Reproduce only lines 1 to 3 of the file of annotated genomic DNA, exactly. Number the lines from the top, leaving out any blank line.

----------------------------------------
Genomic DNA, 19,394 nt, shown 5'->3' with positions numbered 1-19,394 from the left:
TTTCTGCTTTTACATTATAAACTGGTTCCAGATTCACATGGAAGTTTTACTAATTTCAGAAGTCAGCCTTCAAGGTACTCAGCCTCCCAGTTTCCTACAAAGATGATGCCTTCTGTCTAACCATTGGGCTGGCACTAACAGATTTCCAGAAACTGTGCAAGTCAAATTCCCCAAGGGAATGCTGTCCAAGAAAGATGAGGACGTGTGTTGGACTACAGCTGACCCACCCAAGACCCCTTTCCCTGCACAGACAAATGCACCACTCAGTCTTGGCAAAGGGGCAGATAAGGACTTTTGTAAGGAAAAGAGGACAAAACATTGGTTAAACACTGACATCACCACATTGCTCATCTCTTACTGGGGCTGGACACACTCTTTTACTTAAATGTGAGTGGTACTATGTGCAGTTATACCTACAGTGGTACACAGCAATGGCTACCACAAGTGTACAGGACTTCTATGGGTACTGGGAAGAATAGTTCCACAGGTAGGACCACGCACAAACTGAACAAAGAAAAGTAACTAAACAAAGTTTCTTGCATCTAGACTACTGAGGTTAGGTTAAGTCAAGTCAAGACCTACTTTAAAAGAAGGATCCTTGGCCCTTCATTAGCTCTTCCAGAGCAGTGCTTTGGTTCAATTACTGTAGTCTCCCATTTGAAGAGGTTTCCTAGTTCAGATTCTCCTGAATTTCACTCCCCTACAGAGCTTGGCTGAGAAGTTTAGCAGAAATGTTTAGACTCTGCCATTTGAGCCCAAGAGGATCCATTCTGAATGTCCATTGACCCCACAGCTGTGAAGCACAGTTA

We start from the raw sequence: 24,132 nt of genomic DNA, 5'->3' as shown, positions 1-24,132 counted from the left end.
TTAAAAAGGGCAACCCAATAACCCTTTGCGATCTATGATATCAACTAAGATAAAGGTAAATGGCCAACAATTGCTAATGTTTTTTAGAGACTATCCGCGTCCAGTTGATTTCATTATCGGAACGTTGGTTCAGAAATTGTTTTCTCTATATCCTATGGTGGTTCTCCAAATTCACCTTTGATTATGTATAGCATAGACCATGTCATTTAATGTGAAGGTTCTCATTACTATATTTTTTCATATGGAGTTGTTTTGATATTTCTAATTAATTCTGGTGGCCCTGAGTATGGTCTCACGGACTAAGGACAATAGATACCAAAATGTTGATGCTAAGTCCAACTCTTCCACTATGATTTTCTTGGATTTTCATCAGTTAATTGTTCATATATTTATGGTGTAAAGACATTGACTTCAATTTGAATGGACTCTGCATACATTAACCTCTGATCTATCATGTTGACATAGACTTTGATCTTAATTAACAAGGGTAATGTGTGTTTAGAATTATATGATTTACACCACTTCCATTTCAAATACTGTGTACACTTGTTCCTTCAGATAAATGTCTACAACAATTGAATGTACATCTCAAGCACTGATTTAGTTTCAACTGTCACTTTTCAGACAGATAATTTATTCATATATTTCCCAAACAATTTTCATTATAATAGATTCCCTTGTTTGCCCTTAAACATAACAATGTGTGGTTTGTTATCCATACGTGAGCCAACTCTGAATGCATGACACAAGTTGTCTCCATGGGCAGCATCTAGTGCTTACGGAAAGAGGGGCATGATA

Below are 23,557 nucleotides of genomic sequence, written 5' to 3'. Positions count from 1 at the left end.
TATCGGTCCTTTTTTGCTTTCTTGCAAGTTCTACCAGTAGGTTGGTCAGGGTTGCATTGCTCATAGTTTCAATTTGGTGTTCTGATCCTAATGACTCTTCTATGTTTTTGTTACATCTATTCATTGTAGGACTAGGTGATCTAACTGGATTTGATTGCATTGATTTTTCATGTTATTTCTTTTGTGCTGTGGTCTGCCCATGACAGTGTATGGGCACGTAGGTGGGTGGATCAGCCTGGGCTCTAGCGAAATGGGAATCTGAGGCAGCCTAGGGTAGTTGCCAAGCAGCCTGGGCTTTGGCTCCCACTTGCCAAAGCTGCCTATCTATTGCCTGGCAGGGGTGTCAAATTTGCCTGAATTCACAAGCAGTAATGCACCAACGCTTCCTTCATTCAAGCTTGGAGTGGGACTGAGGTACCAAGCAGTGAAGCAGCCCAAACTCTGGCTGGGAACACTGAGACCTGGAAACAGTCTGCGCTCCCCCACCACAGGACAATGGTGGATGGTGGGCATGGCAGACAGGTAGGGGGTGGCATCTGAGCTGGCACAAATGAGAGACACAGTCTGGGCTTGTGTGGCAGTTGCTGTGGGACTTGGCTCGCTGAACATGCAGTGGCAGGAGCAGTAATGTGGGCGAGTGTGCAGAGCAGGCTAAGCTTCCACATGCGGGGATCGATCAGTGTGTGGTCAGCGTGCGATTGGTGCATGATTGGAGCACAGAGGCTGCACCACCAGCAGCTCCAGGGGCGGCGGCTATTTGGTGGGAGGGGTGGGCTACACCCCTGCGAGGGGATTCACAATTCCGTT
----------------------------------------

Genomic DNA, 19,394 nt, shown 5'->3' with positions numbered 1-19,394 from the left:
TTTCTGCTTTTACATTATAAACTGGTTCCAGATTCACATGGAAGTTTTACTAATTTCAGAAGTCAGCCTTCAAGGTACTCAGCCTCCCAGTTTCCTACAAAGATGATGCCTTCTGTCTAACCATTGGGCTGGCACTAACAGATTTCCAGAAACTGTGCAAGTCAAATTCCCCAAGGGAATGCTGTCCAAGAAAGATGAGGACGTGTGTTGGACTACAGCTGACCCACCCAAGACCCCTTTCCCTGCACAGACAAATGCACCACTCAGTCTTGGCAAAGGGGCAGATAAGGACTTTTGTAAGGAAAAGAGGACAAAACATTGGTTAAACACTGACATCACCACATTGCTCATCTCTTACTGGGGCTGGACACACTCTTTTACTTAAATGTGAGTGGTACTATGTGCAGTTATACCTACAGTGGTACACAGCAATGGCTACCACAAGTGTACAGGACTTCTATGGGTACTGGGAAGAATAGTTCCACAGGTAGGACCACGCACAAACTGAACAAAGAAAAGTAACTAAACAAAGTTTCTTGCATCTAGACTACTGAGGTTAGGTTAAGTCAAGTCAAGACCTACTTTAAAAGAAGGATCCTTGGCCCTTCATTAGCTCTTCCAGAGCAGTGCTTTGGTTCAATTACTGTAGTCTCCCATTTGAAGAGGTTTCCTAGTTCAGATTCTCCTGAATTTCACTCCCCTACAGAGCTTGGCTGAGAAGTTTAGCAGAAATGTTTAGACTCTGCCATTTGAGCCCAAGAGGATCCATTCTGAATGTCCATTGACCCCACAGCTGTGAAGCACAGTTA

We start from the raw sequence: 24,132 nt of genomic DNA, 5'->3' as shown, positions 1-24,132 counted from the left end.